President Obama writes to GA middle school principal

President Obama writes to GA middle school principal

I love to see when our educators have so much pride in their schools and their kids. And even better when people of importance take notice. Brian Suits, principal at Dalton Middle School completed an application for GA Principal of the year – and he won for 2015-2016. He applied because he wanted to promote the success his school has had such as improving tests scores and overcoming a bad economy that had put many of his students into poverty. When he won, he believed that he would be going to Washington DC, as each winner had in the years prior. This year, GA sent only one representative and it was the GA High School Principal of the Year.

Suits was upset because he had told he his students he was going to go to Washington DC. Instead of disappointing them, he wrote letters to express his thoughts – to Governor Deal, to the National Association of Secondary Principals, GA state superintendent and President Obama. He didn’t mail them at first, and as he edited them they became less about his opportunity to go to Washington and more about the successes his school had accomplished. Over the summer, he decided to mail the letters, after yet another school tragedy.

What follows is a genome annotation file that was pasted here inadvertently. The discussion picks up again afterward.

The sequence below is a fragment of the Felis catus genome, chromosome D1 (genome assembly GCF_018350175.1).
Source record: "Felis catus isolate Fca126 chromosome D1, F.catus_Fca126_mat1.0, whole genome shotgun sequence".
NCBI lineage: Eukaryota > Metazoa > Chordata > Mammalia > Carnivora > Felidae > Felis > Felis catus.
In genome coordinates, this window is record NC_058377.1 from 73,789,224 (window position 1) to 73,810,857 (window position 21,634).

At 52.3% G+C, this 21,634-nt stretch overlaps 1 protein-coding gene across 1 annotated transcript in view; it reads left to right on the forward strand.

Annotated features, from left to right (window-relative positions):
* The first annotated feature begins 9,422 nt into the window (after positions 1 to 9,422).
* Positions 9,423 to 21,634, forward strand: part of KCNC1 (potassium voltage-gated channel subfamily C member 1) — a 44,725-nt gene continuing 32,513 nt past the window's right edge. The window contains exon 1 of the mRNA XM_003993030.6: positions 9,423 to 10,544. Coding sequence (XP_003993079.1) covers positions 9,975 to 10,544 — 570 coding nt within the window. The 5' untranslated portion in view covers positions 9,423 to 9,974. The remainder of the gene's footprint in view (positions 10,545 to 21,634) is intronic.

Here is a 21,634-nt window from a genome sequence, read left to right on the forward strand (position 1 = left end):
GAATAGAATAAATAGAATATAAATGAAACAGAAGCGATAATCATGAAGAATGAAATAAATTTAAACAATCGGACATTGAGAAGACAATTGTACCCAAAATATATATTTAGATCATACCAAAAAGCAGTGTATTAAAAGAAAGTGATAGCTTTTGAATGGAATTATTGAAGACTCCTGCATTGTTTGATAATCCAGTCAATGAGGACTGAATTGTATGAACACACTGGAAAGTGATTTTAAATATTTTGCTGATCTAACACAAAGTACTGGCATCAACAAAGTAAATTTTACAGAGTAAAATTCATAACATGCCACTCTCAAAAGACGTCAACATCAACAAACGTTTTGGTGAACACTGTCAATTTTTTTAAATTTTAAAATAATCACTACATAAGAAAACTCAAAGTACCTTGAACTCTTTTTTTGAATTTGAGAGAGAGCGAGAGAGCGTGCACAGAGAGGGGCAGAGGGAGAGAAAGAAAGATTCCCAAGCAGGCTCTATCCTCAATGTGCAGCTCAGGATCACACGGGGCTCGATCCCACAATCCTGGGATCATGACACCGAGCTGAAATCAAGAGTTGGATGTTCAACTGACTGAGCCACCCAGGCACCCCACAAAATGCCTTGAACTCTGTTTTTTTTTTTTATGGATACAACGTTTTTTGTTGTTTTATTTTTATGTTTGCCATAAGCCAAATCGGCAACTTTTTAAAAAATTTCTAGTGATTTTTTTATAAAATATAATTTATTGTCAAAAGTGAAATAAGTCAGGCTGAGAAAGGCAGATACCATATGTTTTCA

While the White House receives over 20,000 letters per day, Suits letter made it in the daily 10 letter pile to the President.  And the President wrote back.

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Suits letter mentioned just some of the things happening at his school:

He wrote about Luis Orozco, now a freshman at Dalton High, who picked up garbage after his wrestling match so the custodians wouldn’t have to stay late.

He wrote about a receptionist they tutored so she could get her U.S. citizenship.

He wrote about a student who asked if Suits could be “sort of be like his dad” since he was living with a single mother.

He wrote about climbing tests scores and becoming the first Literacy Collaborative middle school in the United States.

Suits also mentioned Dalton Middle School’s groundbreaking sensory room (there are only around 10-12 of these rooms in schools around the nation) — a room designed to calm and sooth autistic children when they have an outburst.

Suits talks about the response to the President’s letter:

On Sept. 11, Suits was going through his mail when he came to a large envelope from the White House. As Suits read the letter, he realized it wasn’t just a form letter. Obama himself had actually read his letter.

“He mentioned kids’ names and things I said in the letter,” Suits said.  “I’m shocked he even read it.”

Suits told the teachers and students who had designed the sensory room that the president had mentioned their work in his letter. “They got very emotional. One teacher teared up,” said Suits.

Both Robertson and Ross said they called their parents to tell that their work had been mentioned by the president of the United States. “Out of millions of people, he knows us,” said Ross.

“It’s crazy because the president knows about me. He knows what I did at school and knows about my work,” Robertson said.

Suits also made a trip to Dalton High to show Orozco the letter.

“When I got to the part where his name is, his eyes teared up. He said, ‘He knows my name,’” said Suits.

An excellent quote from Suits letter applies to all schools: “Our kids are underestimated at every turn, but they have so, so much to teach us. We just need to value their voices, and listen.”